Increasing late stage colorectal cancer and rectal cancer mortality demonstrates the need for screening: a population based study in Ireland, 1994-2010

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dc.contributor.author Clarke, Nicholas
dc.contributor.author McDevitt, Joseph
dc.contributor.author Kearney, Patricia M.
dc.contributor.author Sharp, Linda
dc.date.accessioned 2016-01-25T15:21:13Z
dc.date.available 2016-01-25T15:21:13Z
dc.date.issued 2014-05-13
dc.identifier.citation CLARKE, N., MCDEVITT, J., KEARNEY, P. M. & SHARP, L. 2014. Increasing late stage colorectal cancer and rectal cancer mortality demonstrates the need for screening: a population based study in Ireland, 1994-2010. BMC Gastroenterology, 14, 1-10. http://dx.doi.org/10.1186/1471-230X-14-92 en
dc.identifier.volume 14 en
dc.identifier.startpage 1 en
dc.identifier.endpage 10 en
dc.identifier.issn 1471-230X
dc.identifier.uri http://hdl.handle.net/10468/2212
dc.identifier.doi 10.1186/1471-230x-14-92
dc.description.abstract BACKGROUND: This paper describes trends in colorectal cancer incidence, survival and mortality from 1994 to 2010 in Ireland prior to the introduction of population-based screening. METHODS: We examined incidence (National Cancer Registry Ireland (NCRI) and mortality (Central Statistics Office) from 1994 to 2010. Age standardised rates (ASR) for incidence and mortality have been calculated, weighted by the European standard population. Annual percentage change was calculated in addition to testing for linear trends in treatment and case fraction of early and late stage disease. Relative survival was calculated considering deaths from all causes. RESULTS: The colorectal cancer ASR was 63.7 per 100,000 in males and 38.7 per 100,000 in females in 2010. There was little change in the ASR over time in either sex, or when colon and rectal cancers were considered separately; however the number of incident cancers increased significantly during 1994-2010 (1752 to 2298). The case fractions of late stage (III/IV) colon and rectal cancers rose significantly over time. One and 5 year relative survival improved for both sexes between the periods 1994-2008. Colorectal cancer mortality ASRs decreased annually from 1994-2009 by 1.8% (95% CI -2.2, -1.4). Rectal cancer mortality ASRs rose annually by 2.4% (95% CI 1.1, 3.6) and 2.8% (95% CI 1.2, 4.4) in males and females respectively. CONCLUSIONS: Increases in late-stage disease and rectal cancer mortality demonstrate an urgent need for colorectal cancer screening. However, the narrow age range at which screening is initially being rolled-out in Ireland means that the full potential for reductions in late-stage cancers and incidence and mortality are unlikely to be achieved. While it is possible that the observed increase in rectal cancer mortality may be partly an artefact of cause of death misclassification, it could also be explained by variations in treatment and adherence to best practice guidelines; further investigation is warranted. en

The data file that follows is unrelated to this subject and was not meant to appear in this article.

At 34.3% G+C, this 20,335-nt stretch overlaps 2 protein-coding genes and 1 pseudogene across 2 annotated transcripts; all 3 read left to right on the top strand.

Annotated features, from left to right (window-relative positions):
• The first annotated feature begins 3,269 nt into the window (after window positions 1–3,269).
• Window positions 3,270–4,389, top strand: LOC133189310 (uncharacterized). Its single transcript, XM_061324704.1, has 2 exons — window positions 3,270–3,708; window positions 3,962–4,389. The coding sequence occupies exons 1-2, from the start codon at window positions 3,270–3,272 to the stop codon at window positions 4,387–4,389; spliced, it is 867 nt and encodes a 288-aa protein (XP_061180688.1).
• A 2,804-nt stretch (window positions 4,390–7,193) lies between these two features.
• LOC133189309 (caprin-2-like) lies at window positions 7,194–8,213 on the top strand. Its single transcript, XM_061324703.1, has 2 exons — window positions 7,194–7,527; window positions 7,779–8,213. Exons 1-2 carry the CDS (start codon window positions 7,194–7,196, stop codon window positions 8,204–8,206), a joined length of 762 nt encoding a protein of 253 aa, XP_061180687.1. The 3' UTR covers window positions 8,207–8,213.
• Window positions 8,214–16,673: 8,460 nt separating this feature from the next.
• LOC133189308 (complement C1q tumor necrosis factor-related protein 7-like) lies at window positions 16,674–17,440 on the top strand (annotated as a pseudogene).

dc.description.sponsorship Irish Cancer Society (Grant: CRS11CLA) en
dc.format.mimetype application/pdf en